NSO chief resigns as Israeli spy software firm restructures | Tech Talks and Innovations

JERUSALEM (AP) — The chief executive of Israeli spyware maker NSO has resigned as part of a corporate reorganization, the company announced Sunday.

NSO has been embroiled in a series of scandals stemming from alleged misuse by customers of its flagship Pegasus phone surveillance software. Last year, the US imposed restrictions on the company, saying that its tools were used to “carry out transnational repression”. NSO denies any wrongdoing.

The company’s statement says that CEO Shalev Julio, one of its founders, will resign. Yaron Shohat, the company’s chief operating officer, will lead the firm on an interim basis and lead the reorganization process while it searches for a new CEO.

A company official, who spoke on condition of anonymity because they were not authorized to discuss the reorganization effort, said Julio will remain with the company. The official added that 100 employees, or about 13% of the NSO workforce, would be laid off.

Pegasus allows operators to stealthily break into a target’s mobile device, giving them access to contacts, messages and movement history.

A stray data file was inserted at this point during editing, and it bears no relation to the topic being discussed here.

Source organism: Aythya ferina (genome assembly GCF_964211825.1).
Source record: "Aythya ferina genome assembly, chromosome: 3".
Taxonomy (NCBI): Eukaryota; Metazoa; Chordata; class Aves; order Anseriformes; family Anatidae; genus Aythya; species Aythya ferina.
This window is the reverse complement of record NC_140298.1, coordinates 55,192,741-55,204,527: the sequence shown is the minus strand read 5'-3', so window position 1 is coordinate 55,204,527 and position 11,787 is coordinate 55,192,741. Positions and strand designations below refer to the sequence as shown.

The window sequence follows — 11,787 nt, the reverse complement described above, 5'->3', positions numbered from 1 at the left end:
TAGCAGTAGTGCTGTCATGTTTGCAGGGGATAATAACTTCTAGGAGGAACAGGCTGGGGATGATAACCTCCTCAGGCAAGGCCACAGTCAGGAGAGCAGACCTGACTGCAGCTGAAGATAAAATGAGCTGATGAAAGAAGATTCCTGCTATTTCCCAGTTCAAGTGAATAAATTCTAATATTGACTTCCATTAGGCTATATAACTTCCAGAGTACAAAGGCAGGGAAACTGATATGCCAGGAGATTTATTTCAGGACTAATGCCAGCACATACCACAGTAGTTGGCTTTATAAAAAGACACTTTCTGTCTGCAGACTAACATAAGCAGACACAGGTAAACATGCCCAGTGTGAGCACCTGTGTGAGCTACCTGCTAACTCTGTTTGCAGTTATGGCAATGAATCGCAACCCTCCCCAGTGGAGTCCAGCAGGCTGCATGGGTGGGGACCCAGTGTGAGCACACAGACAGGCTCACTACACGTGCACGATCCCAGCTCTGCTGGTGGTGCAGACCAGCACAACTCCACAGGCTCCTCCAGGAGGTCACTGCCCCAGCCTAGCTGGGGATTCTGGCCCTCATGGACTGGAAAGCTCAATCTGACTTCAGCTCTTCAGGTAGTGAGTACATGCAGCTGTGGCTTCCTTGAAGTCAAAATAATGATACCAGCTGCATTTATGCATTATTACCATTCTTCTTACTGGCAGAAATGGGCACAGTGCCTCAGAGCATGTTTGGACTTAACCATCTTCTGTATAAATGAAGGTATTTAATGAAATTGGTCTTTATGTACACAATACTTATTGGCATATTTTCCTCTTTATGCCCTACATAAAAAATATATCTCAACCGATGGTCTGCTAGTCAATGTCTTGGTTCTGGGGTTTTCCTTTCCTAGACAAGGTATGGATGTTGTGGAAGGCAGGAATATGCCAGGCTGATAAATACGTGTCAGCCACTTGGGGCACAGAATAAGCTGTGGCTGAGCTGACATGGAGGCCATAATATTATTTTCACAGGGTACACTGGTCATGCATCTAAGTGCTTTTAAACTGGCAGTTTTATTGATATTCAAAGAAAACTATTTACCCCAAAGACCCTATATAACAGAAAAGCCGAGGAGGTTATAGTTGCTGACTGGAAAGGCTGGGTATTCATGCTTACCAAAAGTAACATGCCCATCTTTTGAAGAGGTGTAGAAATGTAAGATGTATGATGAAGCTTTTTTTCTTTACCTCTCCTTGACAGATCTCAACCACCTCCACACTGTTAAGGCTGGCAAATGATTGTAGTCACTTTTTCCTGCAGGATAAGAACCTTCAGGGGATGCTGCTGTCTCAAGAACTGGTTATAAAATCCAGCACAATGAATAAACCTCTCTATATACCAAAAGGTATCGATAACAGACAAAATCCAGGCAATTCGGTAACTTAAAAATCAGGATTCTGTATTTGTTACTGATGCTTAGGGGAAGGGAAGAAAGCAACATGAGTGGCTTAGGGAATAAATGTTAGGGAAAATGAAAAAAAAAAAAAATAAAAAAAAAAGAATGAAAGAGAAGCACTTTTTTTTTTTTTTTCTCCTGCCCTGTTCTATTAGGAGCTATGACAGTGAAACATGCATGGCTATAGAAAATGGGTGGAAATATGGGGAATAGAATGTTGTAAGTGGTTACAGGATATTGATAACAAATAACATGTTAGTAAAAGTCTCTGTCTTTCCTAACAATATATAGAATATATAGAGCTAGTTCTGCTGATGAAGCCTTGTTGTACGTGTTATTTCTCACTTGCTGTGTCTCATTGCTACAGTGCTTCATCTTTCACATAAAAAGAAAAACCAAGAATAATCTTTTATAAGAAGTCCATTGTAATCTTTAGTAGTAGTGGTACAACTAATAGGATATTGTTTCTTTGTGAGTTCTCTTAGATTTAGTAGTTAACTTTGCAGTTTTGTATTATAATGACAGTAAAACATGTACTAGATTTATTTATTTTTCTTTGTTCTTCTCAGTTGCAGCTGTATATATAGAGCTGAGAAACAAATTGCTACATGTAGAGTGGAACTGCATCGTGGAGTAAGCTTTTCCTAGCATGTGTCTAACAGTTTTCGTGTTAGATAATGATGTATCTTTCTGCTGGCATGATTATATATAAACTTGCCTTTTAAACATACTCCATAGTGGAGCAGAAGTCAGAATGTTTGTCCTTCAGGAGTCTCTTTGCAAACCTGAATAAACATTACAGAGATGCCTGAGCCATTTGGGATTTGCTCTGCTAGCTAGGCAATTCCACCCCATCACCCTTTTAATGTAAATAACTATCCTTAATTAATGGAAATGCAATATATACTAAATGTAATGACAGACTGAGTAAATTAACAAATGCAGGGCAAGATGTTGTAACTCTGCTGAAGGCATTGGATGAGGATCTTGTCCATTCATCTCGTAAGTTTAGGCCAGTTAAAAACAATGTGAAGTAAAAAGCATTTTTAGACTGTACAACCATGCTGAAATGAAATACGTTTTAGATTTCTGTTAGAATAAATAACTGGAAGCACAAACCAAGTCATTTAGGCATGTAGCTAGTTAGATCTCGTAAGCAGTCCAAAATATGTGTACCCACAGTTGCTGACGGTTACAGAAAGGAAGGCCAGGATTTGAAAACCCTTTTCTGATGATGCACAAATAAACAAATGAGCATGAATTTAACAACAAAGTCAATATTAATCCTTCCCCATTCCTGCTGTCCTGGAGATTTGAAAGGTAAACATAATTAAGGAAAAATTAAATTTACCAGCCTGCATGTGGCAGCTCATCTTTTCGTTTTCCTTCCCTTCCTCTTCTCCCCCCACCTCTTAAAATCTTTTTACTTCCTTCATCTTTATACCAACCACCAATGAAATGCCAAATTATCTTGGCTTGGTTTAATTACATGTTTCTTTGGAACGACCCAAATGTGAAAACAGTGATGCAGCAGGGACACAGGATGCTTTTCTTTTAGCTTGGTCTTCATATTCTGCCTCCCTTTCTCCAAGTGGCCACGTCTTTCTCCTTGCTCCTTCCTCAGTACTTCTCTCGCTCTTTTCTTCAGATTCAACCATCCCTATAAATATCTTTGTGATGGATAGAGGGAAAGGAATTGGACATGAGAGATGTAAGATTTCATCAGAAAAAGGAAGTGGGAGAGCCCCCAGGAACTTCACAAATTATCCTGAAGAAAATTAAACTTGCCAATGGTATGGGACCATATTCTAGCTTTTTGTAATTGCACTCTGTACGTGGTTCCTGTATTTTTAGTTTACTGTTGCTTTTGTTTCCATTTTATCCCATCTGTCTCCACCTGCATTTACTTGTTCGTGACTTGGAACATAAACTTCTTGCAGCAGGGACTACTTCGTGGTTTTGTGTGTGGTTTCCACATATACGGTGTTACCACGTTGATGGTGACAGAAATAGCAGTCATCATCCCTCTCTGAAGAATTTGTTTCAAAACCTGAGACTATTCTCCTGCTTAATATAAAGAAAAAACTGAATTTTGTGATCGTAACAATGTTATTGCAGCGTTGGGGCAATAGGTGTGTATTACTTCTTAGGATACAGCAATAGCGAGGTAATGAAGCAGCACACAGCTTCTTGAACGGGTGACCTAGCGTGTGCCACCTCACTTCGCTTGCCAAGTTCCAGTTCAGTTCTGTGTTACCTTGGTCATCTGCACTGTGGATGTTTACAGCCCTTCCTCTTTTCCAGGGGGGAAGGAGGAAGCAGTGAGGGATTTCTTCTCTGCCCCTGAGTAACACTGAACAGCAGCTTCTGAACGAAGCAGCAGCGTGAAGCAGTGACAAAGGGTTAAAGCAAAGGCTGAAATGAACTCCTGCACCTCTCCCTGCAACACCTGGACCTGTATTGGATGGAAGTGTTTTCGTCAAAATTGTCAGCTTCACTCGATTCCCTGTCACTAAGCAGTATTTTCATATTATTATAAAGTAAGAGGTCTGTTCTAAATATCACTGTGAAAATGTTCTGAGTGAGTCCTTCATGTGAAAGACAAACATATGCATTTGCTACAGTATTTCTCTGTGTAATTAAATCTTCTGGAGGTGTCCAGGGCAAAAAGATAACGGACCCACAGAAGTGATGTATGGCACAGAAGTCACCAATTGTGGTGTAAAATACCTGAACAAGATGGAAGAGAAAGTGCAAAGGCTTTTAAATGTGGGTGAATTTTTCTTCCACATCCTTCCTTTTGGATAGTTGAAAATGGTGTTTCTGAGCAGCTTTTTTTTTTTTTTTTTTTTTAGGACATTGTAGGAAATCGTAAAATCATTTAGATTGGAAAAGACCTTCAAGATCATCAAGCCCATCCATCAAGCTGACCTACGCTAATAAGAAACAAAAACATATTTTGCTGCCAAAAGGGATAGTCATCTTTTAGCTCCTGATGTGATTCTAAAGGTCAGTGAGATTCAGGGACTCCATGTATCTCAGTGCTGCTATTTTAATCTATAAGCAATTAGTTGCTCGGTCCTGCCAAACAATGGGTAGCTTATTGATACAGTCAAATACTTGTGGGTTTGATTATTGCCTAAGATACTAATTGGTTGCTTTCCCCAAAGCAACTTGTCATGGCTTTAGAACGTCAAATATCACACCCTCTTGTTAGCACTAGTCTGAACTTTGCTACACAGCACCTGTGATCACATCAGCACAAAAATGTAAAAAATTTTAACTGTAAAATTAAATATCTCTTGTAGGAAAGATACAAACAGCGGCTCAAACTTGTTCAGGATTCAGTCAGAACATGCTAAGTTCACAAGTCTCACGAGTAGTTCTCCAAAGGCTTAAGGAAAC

The company says Pegasus is only sold to foreign governments after approval by Israel’s Ministry of Defense as a tool to catch criminals and terrorists.

It says it has safeguards in place to prevent abuse, but critics say those safeguards don’t go far enough, and the NSO has admitted it can’t control who its customers follow. He says he does not have access to the information being collected.

Critics, including rights groups and outside researchers, say customers have abused Pegasus to track journalists, human rights activists and political dissidents from Mexico to Saudi Arabia to the Israeli-occupied West Bank.

NSO does not identify its customers. But the company has acknowledged shutting down at least seven customers for abusing its technology. It is reported that these are the authorities of the United Arab Emirates, Saudi Arabia and Mexico.

The firm’s reorganization will examine “all aspects of its business, including streamlining its operations to ensure that NSO remains one of the world’s leading high-tech cyber intelligence companies with a focus on NATO member states,” the statement said on Sunday.

NSO also faces lawsuits from Apple and Facebook accusing an Israeli firm of hacking their products.

The US Commerce Department’s decision to add NSO to its “list of entities” hurt the company by limiting its access to American components and technology. The NSO is contesting the appointment.

The company was also hit by Israel’s decision late last year strengthen his supervision cyber export. The decision, which came amid criticism that Israel’s oversight of the digital surveillance industry was too lax, reduced the number of countries that can purchase Israeli cyber software from more than 100 to 37.

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